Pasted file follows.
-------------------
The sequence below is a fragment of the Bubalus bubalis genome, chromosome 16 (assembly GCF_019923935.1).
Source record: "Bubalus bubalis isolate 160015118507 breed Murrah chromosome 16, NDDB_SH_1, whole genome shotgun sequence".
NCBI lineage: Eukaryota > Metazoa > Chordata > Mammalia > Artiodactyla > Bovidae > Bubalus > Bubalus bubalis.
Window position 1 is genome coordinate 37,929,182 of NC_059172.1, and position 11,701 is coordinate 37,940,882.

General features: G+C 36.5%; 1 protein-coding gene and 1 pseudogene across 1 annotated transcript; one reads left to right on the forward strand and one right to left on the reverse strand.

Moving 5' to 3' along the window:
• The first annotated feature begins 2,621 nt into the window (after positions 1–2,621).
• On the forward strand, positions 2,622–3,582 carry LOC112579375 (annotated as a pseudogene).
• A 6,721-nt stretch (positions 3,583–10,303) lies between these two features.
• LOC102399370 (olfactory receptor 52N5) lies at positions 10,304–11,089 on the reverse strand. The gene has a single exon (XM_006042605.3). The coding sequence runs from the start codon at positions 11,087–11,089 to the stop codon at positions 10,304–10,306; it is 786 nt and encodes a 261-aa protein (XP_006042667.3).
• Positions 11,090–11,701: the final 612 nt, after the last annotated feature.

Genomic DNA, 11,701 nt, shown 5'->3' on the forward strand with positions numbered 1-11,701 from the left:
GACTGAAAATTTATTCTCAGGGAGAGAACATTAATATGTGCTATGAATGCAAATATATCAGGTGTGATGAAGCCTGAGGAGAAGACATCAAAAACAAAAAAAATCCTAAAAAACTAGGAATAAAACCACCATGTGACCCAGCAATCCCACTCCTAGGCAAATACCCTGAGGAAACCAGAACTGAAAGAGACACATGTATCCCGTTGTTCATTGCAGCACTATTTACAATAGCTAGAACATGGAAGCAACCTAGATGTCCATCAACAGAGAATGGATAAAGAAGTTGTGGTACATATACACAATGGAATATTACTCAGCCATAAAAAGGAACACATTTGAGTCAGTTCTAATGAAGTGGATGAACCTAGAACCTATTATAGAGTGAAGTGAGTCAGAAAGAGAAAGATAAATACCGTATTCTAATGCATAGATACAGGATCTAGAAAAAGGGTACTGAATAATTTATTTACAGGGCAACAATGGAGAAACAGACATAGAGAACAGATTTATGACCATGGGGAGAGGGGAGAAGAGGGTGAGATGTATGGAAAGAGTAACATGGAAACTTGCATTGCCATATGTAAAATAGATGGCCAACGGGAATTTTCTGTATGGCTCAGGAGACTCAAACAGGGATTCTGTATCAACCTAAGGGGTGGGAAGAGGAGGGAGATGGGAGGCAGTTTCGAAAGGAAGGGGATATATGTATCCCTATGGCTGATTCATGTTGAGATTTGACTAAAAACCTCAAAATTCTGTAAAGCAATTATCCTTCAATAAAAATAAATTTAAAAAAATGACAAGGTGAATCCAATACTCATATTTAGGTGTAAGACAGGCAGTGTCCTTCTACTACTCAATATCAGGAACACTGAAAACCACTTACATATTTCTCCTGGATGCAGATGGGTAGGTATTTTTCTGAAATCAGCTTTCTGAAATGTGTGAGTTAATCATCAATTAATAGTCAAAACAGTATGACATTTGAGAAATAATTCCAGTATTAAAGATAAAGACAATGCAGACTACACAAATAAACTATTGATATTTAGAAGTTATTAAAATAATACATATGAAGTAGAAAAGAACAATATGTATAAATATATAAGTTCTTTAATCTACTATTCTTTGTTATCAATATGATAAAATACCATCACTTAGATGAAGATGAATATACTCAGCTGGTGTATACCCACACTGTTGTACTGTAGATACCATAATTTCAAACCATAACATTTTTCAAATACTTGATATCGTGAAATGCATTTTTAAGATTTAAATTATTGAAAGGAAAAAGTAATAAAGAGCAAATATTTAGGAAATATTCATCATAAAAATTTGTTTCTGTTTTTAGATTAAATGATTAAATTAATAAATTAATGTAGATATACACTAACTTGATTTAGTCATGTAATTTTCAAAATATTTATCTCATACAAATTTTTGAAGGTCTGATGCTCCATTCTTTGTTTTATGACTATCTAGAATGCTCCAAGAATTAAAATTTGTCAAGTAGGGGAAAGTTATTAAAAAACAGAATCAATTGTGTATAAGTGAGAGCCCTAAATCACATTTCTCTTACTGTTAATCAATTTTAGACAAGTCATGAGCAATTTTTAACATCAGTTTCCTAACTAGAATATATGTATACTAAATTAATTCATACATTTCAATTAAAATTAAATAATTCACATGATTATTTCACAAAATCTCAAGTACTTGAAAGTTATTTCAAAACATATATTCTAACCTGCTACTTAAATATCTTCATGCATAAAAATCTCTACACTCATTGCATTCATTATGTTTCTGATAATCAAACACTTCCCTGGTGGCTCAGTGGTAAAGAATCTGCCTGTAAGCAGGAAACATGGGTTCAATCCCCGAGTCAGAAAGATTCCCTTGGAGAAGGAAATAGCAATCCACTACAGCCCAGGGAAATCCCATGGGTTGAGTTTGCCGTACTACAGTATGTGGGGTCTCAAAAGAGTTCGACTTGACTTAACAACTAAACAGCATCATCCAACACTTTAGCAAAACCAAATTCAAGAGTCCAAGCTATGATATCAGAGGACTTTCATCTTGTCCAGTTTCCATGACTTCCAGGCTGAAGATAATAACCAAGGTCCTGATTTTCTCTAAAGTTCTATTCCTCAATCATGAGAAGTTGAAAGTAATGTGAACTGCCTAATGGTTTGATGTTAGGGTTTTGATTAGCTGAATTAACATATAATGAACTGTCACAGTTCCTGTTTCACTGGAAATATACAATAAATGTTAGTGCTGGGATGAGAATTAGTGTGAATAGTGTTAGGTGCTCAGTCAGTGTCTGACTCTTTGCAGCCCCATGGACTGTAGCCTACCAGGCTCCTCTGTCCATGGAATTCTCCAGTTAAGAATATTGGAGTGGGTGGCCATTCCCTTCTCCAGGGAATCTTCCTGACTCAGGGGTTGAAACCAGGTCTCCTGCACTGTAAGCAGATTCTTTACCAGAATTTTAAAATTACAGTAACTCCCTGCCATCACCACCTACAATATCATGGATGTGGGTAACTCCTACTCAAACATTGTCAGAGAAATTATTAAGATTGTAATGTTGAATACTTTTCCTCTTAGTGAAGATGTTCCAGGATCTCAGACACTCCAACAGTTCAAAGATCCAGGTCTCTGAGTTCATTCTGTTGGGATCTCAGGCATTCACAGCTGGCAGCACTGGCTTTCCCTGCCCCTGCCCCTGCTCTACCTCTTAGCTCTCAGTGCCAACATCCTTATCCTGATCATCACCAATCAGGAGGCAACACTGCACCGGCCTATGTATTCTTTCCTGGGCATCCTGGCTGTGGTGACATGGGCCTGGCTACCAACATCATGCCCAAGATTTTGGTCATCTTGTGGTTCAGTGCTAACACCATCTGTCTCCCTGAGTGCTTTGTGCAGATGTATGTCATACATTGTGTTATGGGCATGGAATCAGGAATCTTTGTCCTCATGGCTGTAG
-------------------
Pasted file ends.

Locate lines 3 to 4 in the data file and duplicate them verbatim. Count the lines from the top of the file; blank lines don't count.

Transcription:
NCBI lineage: Eukaryota > Metazoa > Chordata > Mammalia > Artiodactyla > Bovidae > Bubalus > Bubalus bubalis.
Window position 1 is genome coordinate 37,929,182 of NC_059172.1, and position 11,701 is coordinate 37,940,882.